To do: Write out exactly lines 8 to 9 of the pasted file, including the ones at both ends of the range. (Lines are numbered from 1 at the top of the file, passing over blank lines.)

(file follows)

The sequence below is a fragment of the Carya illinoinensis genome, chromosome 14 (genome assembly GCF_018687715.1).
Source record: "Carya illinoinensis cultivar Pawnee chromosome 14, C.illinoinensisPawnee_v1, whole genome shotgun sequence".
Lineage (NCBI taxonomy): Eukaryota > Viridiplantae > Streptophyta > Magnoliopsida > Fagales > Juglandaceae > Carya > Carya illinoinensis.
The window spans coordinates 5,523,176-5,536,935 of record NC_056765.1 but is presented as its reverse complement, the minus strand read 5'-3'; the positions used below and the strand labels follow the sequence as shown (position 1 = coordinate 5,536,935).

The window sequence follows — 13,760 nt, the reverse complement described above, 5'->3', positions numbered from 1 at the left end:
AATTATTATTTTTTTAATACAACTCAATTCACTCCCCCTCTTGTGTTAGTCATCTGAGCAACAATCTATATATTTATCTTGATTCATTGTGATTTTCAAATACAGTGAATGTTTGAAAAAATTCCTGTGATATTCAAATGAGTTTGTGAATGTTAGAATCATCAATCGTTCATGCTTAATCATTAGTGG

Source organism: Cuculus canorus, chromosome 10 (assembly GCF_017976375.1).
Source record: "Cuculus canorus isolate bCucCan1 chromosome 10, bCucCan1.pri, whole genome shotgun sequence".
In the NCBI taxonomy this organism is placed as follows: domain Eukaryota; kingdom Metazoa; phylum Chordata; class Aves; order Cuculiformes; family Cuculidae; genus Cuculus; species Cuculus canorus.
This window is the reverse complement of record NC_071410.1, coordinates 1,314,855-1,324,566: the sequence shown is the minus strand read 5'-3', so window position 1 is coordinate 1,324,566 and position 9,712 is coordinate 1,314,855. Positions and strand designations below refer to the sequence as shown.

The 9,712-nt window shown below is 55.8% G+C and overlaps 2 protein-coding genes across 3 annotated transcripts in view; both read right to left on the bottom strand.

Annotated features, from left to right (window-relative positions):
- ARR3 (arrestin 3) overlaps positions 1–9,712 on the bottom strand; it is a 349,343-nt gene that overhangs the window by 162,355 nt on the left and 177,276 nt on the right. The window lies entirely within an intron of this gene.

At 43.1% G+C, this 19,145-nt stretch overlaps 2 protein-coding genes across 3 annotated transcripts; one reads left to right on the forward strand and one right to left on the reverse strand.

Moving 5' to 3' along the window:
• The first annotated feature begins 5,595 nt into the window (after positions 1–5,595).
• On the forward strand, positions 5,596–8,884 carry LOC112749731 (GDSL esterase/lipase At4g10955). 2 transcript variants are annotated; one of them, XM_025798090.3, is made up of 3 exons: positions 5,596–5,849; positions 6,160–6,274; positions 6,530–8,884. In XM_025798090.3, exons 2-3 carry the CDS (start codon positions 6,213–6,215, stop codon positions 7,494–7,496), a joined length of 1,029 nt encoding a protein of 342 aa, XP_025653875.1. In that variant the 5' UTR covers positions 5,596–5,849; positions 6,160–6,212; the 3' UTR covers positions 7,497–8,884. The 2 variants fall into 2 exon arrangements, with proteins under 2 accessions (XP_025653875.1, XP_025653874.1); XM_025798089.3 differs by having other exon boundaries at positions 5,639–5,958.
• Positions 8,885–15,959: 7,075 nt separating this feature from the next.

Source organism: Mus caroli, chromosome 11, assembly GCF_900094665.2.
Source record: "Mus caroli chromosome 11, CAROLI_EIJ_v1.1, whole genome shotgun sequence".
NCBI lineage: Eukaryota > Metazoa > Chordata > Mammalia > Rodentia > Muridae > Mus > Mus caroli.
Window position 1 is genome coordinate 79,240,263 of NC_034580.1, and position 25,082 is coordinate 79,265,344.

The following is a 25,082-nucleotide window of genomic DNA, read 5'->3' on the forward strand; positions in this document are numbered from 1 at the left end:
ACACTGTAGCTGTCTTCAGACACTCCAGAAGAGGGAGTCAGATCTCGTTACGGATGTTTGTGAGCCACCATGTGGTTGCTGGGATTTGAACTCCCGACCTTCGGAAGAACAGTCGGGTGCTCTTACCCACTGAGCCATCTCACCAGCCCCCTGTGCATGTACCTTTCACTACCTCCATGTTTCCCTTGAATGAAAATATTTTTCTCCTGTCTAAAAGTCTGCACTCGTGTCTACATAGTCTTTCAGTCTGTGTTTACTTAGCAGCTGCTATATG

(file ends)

Source record: "Cuculus canorus isolate bCucCan1 chromosome 10, bCucCan1.pri, whole genome shotgun sequence".
In the NCBI taxonomy this organism is placed as follows: domain Eukaryota; kingdom Metazoa; phylum Chordata; class Aves; order Cuculiformes; family Cuculidae; genus Cuculus; species Cuculus canorus.